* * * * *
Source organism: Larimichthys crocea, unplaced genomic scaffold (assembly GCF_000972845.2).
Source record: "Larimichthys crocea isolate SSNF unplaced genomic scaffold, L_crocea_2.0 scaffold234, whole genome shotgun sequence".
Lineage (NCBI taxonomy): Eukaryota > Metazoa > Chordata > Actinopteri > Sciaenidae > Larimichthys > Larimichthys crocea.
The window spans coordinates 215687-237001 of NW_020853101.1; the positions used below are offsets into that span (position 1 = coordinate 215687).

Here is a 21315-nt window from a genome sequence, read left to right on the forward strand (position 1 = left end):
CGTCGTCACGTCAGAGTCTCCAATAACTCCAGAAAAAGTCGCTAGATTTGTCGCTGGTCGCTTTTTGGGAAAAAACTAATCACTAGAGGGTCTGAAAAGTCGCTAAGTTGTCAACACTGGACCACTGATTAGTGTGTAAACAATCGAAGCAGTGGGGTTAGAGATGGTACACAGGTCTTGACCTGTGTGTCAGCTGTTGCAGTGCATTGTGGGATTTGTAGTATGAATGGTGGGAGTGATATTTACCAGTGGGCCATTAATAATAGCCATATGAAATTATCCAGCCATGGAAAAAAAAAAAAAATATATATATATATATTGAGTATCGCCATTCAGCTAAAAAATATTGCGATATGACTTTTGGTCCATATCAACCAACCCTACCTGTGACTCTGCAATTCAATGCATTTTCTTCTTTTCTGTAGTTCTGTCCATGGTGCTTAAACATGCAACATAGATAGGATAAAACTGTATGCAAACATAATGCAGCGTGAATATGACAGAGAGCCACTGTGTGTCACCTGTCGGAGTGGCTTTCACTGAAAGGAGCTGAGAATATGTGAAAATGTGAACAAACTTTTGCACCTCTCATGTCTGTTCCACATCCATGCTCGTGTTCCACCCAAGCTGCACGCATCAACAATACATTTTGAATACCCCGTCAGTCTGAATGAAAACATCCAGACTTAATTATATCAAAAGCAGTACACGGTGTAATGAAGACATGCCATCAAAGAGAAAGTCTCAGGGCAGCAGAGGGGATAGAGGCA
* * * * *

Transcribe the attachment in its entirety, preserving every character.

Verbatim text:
Source organism: Larimichthys crocea, unplaced genomic scaffold (assembly GCF_000972845.2).
Source record: "Larimichthys crocea isolate SSNF unplaced genomic scaffold, L_crocea_2.0 scaffold234, whole genome shotgun sequence".
Lineage (NCBI taxonomy): Eukaryota > Metazoa > Chordata > Actinopteri > Sciaenidae > Larimichthys > Larimichthys crocea.
The window spans coordinates 215687-237001 of NW_020853101.1; the positions used below are offsets into that span (position 1 = coordinate 215687).

Here is a 21315-nt window from a genome sequence, read left to right on the forward strand (position 1 = left end):
CGTCGTCACGTCAGAGTCTCCAATAACTCCAGAAAAAGTCGCTAGATTTGTCGCTGGTCGCTTTTTGGGAAAAAACTAATCACTAGAGGGTCTGAAAAGTCGCTAAGTTGTCAACACTGGACCACTGATTAGTGTGTAAACAATCGAAGCAGTGGGGTTAGAGATGGTACACAGGTCTTGACCTGTGTGTCAGCTGTTGCAGTGCATTGTGGGATTTGTAGTATGAATGGTGGGAGTGATATTTACCAGTGGGCCATTAATAATAGCCATATGAAATTATCCAGCCATGGAAAAAAAAAAAAAATATATATATATATATTGAGTATCGCCATTCAGCTAAAAAATATTGCGATATGACTTTTGGTCCATATCAACCAACCCTACCTGTGACTCTGCAATTCAATGCATTTTCTTCTTTTCTGTAGTTCTGTCCATGGTGCTTAAACATGCAACATAGATAGGATAAAACTGTATGCAAACATAATGCAGCGTGAATATGACAGAGAGCCACTGTGTGTCACCTGTCGGAGTGGCTTTCACTGAAAGGAGCTGAGAATATGTGAAAATGTGAACAAACTTTTGCACCTCTCATGTCTGTTCCACATCCATGCTCGTGTTCCACCCAAGCTGCACGCATCAACAATACATTTTGAATACCCCGTCAGTCTGAATGAAAACATCCAGACTTAATTATATCAAAAGCAGTACACGGTGTAATGAAGACATGCCATCAAAGAGAAAGTCTCAGGGCAGCAGAGGGGATAGAGGCA